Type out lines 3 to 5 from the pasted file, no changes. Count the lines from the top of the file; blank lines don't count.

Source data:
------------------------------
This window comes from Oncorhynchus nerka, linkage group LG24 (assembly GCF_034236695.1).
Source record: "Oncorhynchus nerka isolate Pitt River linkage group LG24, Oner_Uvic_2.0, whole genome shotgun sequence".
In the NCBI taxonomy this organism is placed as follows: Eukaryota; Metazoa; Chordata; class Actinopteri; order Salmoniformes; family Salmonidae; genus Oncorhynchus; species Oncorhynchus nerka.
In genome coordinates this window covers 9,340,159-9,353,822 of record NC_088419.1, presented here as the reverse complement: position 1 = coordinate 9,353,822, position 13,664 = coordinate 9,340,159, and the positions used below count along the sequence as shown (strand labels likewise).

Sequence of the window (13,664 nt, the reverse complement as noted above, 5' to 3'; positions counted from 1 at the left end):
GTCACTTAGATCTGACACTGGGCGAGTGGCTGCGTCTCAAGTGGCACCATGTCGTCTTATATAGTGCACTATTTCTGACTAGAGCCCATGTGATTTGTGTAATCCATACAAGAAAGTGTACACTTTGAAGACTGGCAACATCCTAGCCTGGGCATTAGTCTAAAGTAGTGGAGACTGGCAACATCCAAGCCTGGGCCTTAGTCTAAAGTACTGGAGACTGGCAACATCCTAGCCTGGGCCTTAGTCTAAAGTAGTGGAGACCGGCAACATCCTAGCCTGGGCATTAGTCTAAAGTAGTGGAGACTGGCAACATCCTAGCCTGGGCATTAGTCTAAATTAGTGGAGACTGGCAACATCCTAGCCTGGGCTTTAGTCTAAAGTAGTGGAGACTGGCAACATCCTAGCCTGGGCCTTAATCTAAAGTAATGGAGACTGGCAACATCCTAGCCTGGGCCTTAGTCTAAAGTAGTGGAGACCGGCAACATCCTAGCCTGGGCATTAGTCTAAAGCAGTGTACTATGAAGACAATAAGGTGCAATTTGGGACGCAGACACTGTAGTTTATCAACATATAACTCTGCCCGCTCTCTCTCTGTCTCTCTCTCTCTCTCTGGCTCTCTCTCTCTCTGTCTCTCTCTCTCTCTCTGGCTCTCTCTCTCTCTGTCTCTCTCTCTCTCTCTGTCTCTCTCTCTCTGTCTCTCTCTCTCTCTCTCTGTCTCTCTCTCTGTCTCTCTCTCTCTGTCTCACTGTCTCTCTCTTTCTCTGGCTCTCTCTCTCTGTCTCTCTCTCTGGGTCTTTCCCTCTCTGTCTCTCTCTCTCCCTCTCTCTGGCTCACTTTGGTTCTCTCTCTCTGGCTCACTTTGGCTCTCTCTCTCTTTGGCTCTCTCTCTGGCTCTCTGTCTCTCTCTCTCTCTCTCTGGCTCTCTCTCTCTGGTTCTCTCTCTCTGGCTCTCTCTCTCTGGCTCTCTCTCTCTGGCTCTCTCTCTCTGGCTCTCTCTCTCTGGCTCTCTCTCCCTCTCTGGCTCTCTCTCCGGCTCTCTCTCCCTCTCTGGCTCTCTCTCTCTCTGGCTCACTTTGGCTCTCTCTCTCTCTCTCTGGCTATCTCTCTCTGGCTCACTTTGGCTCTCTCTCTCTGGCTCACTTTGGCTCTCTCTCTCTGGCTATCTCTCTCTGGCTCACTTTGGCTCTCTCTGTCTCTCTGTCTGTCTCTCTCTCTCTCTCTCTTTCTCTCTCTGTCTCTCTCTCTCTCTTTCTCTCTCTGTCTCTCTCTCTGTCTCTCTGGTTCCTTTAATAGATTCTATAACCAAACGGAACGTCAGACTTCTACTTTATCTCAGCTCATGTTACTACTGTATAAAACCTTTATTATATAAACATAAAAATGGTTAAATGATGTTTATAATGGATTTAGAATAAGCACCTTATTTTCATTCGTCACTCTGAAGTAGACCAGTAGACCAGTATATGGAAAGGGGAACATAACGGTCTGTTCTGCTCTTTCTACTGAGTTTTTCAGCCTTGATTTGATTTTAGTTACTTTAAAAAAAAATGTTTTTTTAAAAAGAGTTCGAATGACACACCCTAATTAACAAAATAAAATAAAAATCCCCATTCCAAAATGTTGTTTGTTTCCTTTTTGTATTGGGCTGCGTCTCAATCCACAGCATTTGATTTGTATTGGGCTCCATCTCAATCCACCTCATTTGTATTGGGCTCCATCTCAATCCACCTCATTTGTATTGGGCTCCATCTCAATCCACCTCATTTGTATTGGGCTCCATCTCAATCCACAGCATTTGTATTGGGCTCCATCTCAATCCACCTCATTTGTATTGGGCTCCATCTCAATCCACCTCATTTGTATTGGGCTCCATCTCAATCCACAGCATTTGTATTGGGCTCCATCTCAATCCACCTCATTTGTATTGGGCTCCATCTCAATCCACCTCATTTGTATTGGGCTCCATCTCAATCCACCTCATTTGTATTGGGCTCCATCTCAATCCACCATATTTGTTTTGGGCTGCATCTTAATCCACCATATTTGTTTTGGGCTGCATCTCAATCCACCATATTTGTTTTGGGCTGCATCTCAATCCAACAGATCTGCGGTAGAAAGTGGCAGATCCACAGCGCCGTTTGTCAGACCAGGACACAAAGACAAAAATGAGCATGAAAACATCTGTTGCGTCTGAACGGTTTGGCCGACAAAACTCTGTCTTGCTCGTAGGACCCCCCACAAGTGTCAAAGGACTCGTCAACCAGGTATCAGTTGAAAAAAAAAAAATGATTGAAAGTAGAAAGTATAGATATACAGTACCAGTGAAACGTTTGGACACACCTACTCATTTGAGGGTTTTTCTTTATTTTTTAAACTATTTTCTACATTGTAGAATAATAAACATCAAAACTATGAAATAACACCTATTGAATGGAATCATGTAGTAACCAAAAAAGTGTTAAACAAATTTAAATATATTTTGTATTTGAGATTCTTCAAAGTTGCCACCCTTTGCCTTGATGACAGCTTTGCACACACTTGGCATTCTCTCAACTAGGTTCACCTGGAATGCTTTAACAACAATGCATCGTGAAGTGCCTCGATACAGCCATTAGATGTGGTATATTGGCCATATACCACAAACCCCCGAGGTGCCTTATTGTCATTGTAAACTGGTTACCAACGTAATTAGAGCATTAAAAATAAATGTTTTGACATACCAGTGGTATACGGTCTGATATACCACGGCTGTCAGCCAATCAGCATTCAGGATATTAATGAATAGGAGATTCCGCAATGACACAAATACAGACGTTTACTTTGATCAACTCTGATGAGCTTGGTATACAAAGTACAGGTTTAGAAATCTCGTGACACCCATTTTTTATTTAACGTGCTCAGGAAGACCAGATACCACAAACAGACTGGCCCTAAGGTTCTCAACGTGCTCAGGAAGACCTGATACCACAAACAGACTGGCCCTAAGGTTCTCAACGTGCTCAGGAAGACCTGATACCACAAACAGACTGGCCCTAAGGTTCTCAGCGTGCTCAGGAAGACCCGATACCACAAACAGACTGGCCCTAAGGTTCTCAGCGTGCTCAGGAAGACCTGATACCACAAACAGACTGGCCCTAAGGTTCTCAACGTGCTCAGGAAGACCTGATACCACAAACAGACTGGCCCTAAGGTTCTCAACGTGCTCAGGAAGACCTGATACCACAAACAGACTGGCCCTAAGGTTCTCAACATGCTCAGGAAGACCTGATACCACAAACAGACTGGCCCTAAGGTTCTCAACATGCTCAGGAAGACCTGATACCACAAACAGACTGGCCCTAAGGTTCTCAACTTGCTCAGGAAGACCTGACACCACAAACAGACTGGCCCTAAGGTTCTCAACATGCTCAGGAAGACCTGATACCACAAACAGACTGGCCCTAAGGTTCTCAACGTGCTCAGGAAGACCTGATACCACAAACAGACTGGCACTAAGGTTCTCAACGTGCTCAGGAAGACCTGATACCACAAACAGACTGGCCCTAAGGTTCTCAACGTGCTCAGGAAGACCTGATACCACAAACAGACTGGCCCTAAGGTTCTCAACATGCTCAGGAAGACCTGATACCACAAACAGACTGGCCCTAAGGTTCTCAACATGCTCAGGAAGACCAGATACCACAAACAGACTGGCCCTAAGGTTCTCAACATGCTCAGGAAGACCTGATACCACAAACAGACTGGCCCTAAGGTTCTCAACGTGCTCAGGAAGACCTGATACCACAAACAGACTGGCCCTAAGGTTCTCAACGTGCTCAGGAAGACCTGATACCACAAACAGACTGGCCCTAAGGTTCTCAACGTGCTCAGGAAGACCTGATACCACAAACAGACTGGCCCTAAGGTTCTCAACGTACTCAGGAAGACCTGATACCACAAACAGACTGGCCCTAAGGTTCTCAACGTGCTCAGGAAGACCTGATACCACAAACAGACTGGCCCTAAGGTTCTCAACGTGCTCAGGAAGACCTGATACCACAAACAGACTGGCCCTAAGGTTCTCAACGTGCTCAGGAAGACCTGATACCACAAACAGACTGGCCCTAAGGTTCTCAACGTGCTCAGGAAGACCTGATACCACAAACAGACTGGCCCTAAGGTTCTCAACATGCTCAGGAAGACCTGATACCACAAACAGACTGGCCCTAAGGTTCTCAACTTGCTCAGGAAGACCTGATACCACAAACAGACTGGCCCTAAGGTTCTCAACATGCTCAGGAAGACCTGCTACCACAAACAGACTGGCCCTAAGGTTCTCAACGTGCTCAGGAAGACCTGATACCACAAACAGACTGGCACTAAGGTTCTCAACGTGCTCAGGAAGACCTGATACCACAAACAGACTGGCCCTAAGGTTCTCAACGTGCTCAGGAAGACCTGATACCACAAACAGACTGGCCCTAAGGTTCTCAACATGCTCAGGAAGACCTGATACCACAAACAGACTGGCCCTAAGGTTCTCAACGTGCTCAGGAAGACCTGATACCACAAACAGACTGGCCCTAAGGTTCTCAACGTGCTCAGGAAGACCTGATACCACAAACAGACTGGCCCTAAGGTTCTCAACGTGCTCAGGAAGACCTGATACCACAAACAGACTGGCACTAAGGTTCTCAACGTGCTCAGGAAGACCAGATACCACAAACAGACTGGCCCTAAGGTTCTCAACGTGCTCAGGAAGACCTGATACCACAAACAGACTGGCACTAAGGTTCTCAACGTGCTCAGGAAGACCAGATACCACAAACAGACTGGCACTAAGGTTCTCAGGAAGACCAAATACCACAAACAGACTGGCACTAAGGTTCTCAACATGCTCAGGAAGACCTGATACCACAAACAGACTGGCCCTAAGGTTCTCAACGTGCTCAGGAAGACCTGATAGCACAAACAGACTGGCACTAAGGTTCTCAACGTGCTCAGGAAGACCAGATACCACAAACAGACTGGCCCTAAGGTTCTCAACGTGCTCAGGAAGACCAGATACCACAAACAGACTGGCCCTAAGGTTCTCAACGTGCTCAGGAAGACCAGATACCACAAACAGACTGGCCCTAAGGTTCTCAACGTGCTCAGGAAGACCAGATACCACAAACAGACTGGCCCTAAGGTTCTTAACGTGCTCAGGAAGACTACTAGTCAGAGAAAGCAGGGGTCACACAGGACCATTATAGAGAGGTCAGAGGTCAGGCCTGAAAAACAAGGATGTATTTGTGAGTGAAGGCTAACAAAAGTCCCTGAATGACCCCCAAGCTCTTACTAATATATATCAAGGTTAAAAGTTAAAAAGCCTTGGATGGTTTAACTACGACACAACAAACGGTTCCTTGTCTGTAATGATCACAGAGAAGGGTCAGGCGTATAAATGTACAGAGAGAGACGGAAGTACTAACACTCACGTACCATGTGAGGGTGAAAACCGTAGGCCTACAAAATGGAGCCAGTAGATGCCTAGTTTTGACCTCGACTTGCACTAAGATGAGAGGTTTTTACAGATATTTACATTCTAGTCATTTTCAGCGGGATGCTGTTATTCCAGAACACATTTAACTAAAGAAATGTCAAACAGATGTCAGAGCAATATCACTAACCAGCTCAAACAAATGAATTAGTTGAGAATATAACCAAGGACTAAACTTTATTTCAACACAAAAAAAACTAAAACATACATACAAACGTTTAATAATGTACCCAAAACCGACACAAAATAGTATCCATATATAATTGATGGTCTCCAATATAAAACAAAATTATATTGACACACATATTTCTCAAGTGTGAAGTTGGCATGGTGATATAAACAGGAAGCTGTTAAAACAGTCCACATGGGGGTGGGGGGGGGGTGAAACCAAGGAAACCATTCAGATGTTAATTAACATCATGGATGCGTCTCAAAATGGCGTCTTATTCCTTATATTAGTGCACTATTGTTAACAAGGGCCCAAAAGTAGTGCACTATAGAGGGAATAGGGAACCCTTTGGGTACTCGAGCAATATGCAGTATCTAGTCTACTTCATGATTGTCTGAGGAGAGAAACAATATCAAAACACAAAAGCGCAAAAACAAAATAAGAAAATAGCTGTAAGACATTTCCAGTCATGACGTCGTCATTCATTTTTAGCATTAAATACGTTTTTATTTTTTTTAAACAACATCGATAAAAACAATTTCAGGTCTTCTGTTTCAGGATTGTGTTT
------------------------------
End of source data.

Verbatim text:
In the NCBI taxonomy this organism is placed as follows: Eukaryota; Metazoa; Chordata; class Actinopteri; order Salmoniformes; family Salmonidae; genus Oncorhynchus; species Oncorhynchus nerka.
In genome coordinates this window covers 9,340,159-9,353,822 of record NC_088419.1, presented here as the reverse complement: position 1 = coordinate 9,353,822, position 13,664 = coordinate 9,340,159, and the positions used below count along the sequence as shown (strand labels likewise).

Sequence of the window (13,664 nt, the reverse complement as noted above, 5' to 3'; positions counted from 1 at the left end):